In the early morning hours of September 8, 1777, the British broke camp in Pencader. They split their forces into two groups -- one group (much better known and documented) heading north through Newark, and another, less documented, group heading east towards Christiana Bridge. The first contingent is usually what's described when you hear the traditional story of the march through MCH. One of Walt's great contributions to the narrative is a better understanding of the second group.

British movements into MCH, September 8, 1777

Part of Howe's 1st Division (including the General himself) marched through a deserted Newark, then proceeded north along the Paper Mill Road corridor. The road has changed alignment slightly since then, but it's more or less the same road you'd take today from Newark to Limestone Road. The 2nd and 3rd Divisions followed closely behind. It was the troops on this route who were responsible for the looting and attempted looting stories we've mentioned in prior posts, like the Boggs' family's patriotic bees and the ransacking of the McDaniel-Peach House. They eventually arrived that evening at the Limestone Road area, and General Howe made his headquarters in what has always been referred to as simply, "The Nichols House". It was the locating of this particular house by Walt that helped everything else fall into place regarding the placement of the British troops over the next several days. This will be detailed in the next post.

But meanwhile, as the bulk of the army was heading north, a portion of the 1st Division had broken off on the morning of September 8 and began heading east. These movements have been less documented over the years, but in his paper (which, again, can be found here) Walt makes several strong arguments showing that it indeed did happen. For one, the Continental army acted that day as if the enemy were headed for them. Daniel Byrnes, a boy at the time living nearby, later wrote about the British Army arriving at Christiana Bridge and then turning north. Another clue is a flag captured from a home more or less on the way.

A final big clue, and one that likely helps pin down the site of the army's entry into MCH, comes through the Morrison family. As Walt notes, a history of the family published in 1880 states, "During the Revolutionary War the family homes were in the line of march of the British Army, when their goods and much of the family records were destroyed." The Morrison farm was located on the south side of White Clay Creek, just east of the Rotheram, or Harmony, Mill. In fact, I believe one of the old Morrison homes is still standing (in a modified form) in the development of Brookhaven.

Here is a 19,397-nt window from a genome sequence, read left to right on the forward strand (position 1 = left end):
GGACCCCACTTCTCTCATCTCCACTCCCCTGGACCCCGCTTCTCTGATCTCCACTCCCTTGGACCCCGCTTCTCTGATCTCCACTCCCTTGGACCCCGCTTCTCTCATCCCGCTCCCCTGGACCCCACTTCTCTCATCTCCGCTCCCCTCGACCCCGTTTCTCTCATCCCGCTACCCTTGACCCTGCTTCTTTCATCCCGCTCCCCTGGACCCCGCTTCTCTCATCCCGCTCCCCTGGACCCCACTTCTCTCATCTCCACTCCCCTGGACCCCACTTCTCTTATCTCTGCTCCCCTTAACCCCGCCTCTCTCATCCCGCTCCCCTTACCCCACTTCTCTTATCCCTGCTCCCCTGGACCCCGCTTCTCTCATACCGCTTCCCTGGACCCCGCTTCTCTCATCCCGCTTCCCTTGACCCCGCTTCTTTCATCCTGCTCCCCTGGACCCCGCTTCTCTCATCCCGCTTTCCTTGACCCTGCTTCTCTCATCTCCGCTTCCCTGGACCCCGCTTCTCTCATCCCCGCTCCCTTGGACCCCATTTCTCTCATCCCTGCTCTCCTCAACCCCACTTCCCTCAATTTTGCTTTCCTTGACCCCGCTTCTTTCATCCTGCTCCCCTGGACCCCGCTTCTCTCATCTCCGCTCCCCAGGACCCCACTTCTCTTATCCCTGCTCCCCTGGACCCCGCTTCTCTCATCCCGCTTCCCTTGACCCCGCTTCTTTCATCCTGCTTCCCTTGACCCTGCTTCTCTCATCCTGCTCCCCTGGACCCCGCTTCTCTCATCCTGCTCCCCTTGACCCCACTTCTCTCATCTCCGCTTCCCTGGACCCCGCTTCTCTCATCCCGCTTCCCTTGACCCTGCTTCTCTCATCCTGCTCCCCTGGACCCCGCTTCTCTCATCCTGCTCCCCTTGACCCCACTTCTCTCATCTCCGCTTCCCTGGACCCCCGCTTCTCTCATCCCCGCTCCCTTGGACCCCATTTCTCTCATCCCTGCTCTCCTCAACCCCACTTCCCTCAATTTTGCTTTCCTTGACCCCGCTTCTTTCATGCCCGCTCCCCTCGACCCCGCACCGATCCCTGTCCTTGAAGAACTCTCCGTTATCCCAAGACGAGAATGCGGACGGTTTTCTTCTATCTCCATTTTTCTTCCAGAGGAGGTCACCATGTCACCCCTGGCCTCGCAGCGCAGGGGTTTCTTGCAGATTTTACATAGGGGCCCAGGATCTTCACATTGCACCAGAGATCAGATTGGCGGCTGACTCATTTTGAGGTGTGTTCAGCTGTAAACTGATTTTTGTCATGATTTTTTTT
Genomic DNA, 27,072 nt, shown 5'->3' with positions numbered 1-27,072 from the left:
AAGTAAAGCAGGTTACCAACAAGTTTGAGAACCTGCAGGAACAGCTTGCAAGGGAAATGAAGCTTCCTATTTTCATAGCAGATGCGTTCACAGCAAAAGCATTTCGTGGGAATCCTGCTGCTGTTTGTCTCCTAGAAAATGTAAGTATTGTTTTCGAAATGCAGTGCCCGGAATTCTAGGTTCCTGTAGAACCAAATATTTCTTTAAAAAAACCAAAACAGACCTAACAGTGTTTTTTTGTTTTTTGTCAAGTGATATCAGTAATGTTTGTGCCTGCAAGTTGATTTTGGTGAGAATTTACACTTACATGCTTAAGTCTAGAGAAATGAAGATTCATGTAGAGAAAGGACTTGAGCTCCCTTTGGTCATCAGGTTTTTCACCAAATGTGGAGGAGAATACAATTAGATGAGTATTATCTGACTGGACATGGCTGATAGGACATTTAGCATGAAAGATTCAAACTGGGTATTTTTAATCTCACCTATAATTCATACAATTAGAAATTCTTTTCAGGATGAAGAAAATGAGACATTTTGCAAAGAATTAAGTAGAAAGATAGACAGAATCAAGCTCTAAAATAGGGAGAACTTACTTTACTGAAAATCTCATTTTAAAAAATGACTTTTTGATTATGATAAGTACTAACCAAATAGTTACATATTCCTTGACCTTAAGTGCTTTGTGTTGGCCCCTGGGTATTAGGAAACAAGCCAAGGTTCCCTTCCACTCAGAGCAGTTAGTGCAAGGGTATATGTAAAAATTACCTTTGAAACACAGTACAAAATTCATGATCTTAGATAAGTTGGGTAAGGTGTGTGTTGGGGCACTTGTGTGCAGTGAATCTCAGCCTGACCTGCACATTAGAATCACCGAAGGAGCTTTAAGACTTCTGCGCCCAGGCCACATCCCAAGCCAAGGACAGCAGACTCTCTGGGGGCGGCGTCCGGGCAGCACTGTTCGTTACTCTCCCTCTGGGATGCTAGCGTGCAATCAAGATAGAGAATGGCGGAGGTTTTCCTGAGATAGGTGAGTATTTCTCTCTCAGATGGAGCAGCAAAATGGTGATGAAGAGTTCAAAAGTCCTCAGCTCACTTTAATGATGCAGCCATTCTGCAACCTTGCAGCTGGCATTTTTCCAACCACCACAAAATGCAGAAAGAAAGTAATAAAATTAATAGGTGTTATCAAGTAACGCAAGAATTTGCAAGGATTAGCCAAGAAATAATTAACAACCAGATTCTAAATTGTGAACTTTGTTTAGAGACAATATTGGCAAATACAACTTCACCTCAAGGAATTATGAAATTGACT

These troops would have forded the White Clay and headed north towards Limestone Road. If they marched in a more or less straight line, they would have gone through what's now the developments of Green Valley and Meadowood, through the All Saints Cemetery/St. Marks High School properties, across the area of The Highlands, Skyline Middle School and Skyline pool, and finally through Carousel Park. Of course, they could have deviated some from this path and extended to either side, but ultimately they did arrive and camp just north of Milltown. Where exactly all these troops encamped will be addressed in the next post.

Weedon's approach to the British line across Mill creek

As one final note, you'll notice from these accounts that there's a lot of marching, but not much (aside from the skirmishes near Cooch's Bridge) shooting. While it's true that the Battle of Red Clay never materialized and there was no actual battle in MCH, there was one incident that could, generously, be called an engagement. Sometime during the day of the 8th, Gen. George Weedon was dispatched with a brigade to "bring on the attack". They marched to a hillside near Red Clay Presbyterian Church and observed the enemy across the creek, waiting for an attack to come. None did, but a few shots were fired across the valley, likely in the area around Mill Creek Road and Stoney Batter Road. As Walt notes (and anyone who's every driven there can attest), the hillsides climb rapidly on both sides of Mill Creek there.

Gen. Weedon, Hero of the Battle of Mill Creek
(Ok, yes, that might be pushing it)
After the Hessian soldiers got off a few shots with their amusettes (a large-bore gun that outranged standard muskets), Weedon and his men backed away a bit, but stayed to keep an eye on the enemy. Neither side was interested in trying to traverse the steep valley. There would be no more shooting while the armies remained in MCH, but several questions have remained largely unanswered over the years -- exactly where were the British and Hessian troops camped on September 8-9, 1777, and just where was the Nichols House that Gen. Howe took as his headquarters? After thousands of hours of research, Walt Chiquoine has found the answers to those questions. We'll look at those answers in the next post.

1 comment:

  1. Nice work Walt. I wish I could find a connection by blood to the "Delaware Branch" of the Morrison of White Clay Creek.

    Rich Morrison